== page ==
Passages are formed in the collar in the area of one edge of the peripheral groove in which the O-ring is placed to afford means for sealing the collar shells at the area of the O-ring where the doomed closure is seated by the O-ring.
The present invention will be further described with reference to the accompanying drawing, wherein:
FIG. 1 is a vertical sectional view of a pedestal splice closure showing the dome-closure fitted over a collar placed over the mastic wrapped about the cable portions, service wire and ground wires;
FIG. 2 is and end view of the closure;
FIG. 3 is a side elevational view of one half of the collar;
FIG. 4 is a side elevational view of the collar half of FIG. 3, showing the other side;
FIG. 5 is a side elevational view of the other collar half;
FIG. 6 is a side elevational view of the other collar half, showing the other side thereof;
FIG. 7 is a fragmentary detail sectional view of the ends of the collars before they are drawn together;
FIG. 8 is a cross-sectional view of the collar halves placed about a pair of cable portions wound with a mastic with the toggle fasteners joined to draw the ends of the collars together;
FIG. 9 is a cross-sectional view corresponding to FIG. 8 showing the fasteners being closed with one arm thereof being straightened;
FIG. 10 is a cross-sectional view of the collars drawn about the cables and mastic material with the fasteners closed;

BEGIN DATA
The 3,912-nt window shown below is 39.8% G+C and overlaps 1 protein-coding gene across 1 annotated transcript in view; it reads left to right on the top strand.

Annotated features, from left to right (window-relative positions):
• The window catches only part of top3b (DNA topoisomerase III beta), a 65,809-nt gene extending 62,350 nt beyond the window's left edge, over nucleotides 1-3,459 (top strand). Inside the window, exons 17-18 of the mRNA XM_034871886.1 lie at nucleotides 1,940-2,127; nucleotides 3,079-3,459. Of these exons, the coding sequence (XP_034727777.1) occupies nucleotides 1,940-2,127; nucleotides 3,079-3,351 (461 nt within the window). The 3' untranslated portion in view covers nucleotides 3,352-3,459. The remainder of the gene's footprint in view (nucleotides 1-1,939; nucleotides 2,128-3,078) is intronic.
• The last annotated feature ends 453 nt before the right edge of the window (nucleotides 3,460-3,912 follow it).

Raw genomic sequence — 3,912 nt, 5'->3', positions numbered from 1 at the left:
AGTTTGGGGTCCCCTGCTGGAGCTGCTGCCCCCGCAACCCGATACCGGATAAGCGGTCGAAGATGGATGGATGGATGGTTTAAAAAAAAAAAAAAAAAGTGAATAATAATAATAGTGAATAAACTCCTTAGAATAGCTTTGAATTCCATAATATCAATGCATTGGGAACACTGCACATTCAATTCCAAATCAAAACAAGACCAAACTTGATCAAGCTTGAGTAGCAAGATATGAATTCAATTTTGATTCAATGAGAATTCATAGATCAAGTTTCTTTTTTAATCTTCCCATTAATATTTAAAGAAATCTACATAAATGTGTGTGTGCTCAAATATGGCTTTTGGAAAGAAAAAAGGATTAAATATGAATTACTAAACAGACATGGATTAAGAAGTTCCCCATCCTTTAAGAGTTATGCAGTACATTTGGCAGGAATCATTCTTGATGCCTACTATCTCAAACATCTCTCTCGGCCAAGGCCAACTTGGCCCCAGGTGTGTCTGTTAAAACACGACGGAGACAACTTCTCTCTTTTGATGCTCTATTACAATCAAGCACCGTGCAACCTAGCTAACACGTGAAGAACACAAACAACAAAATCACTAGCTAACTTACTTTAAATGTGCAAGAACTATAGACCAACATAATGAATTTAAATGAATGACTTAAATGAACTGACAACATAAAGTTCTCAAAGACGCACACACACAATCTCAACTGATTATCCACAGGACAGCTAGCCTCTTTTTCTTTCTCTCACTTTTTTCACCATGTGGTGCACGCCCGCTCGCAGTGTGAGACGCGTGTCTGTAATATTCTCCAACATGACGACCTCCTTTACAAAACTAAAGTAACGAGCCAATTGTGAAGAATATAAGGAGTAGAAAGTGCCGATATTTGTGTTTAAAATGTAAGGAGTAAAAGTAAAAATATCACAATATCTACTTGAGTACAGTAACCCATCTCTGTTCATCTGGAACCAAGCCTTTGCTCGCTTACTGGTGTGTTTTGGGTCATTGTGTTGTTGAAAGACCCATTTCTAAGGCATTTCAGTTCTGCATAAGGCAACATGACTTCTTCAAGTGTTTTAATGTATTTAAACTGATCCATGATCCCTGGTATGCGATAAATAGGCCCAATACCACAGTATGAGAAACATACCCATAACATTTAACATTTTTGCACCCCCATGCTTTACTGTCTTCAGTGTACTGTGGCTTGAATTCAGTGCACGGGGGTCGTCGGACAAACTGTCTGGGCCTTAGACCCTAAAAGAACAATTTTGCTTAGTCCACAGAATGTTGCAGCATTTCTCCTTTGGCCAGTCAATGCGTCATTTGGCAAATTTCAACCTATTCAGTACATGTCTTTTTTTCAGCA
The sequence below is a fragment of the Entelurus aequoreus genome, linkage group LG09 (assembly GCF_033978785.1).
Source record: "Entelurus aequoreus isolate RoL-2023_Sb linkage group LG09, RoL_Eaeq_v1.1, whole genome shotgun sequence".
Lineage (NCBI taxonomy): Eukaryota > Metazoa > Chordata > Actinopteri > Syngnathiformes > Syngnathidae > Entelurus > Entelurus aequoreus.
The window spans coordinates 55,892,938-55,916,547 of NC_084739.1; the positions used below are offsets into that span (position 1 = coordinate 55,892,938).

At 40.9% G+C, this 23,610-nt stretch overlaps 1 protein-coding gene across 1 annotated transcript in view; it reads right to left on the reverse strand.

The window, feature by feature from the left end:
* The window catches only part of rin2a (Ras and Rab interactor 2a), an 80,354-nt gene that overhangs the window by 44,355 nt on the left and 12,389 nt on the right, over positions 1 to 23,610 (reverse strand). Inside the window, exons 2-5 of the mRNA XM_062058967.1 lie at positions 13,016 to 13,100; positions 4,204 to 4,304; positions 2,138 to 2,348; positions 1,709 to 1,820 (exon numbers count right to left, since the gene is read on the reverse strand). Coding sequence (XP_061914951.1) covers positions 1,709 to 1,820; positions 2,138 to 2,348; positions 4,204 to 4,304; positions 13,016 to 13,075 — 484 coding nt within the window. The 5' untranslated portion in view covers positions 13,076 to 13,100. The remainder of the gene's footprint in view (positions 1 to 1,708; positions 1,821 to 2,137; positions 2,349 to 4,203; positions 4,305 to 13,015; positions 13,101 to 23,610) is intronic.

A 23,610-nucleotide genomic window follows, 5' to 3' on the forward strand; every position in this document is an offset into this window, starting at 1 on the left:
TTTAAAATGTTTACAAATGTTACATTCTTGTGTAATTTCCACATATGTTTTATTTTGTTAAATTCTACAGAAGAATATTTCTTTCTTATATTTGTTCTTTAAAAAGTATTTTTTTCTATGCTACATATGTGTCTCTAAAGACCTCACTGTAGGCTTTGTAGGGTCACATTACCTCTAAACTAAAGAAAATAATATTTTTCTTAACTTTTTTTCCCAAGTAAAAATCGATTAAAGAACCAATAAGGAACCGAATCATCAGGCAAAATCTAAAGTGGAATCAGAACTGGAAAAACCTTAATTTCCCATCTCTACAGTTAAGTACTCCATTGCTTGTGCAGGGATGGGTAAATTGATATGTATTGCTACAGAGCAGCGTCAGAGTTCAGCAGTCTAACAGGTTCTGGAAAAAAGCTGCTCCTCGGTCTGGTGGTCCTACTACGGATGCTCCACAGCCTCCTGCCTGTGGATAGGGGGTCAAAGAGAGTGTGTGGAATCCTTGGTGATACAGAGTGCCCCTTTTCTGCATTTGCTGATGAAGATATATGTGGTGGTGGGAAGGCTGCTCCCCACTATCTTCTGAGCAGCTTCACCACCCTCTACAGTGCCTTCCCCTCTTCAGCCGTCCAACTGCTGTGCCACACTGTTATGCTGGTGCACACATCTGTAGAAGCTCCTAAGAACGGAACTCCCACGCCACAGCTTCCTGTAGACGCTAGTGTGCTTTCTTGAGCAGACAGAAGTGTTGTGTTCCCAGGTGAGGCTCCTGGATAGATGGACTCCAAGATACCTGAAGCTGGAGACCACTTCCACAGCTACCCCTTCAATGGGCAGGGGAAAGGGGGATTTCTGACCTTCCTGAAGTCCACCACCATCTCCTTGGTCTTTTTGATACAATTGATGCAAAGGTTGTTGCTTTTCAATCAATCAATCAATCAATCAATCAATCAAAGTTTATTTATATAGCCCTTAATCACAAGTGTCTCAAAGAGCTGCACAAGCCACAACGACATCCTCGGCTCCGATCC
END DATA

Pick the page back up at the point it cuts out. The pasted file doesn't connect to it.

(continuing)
FIG. 11 is a plan view of the arcuate arm of a toggle fastener;
FIG. 12 is a front elevational view of the arm of FIG. 11;
FIG. 13 is a bottom view of the lever of the toggle fastener; and
FIG. 14 is a side view of the lever of FIG. 13.
The present invention will be described with reference to the accompanying drawing wherein like reference numerals refer to like parts throughout the several figures.
The closure structure of the present invention is hereinafter described with reference to a preferred embodiment which includes a closure member 20 in the form of a dome having a open end 21 and a closed end 22, terminating with a eye 23 to receive a hook or finger to apply axial force to the closure 20 to separate it from a collar 25. The closure 20 is elliptical in cross-section as illustrated in FIG. 2.
The closure is formed to fit about a loop in a transmission cable where it is desired to make a service connection to a buried communications line for extending service into a new subscriber or change an existing splice in the cable. The loop is a convenient way to obtain access to a pair of the wires in a cable. The outer sheath of the cable 30 is removed, together with the conductive shield to expose the individual wire pairs in the cable. The cable is then folded in the area of the opening in the sheath and ground connectors 32 are connected to the shield at the severed ends and ground wires 33 are attached thereto to connect the shield across the opening and maintain the shield at ground potential. Pairs of the wires in the cable are cut and spliced to the one or more pairs of wires in the service line 34 by connectors 35. The cable 30, the ground wires 33 and the service wire 34 are then wrapped by a mastic material 36 provided in the form of a wide mastic tape which is placed about the outer sheaths of the cables which are convolutely wound by the tape thereabout to a required thickness to slightly exceed the inside area of the collar 25 to be placed thereabout. A suitable tape is an uncured compounded butyl rubber product such as No. 7500 Mastic, sold by General Sealants, Inc., City of Industry of Calif.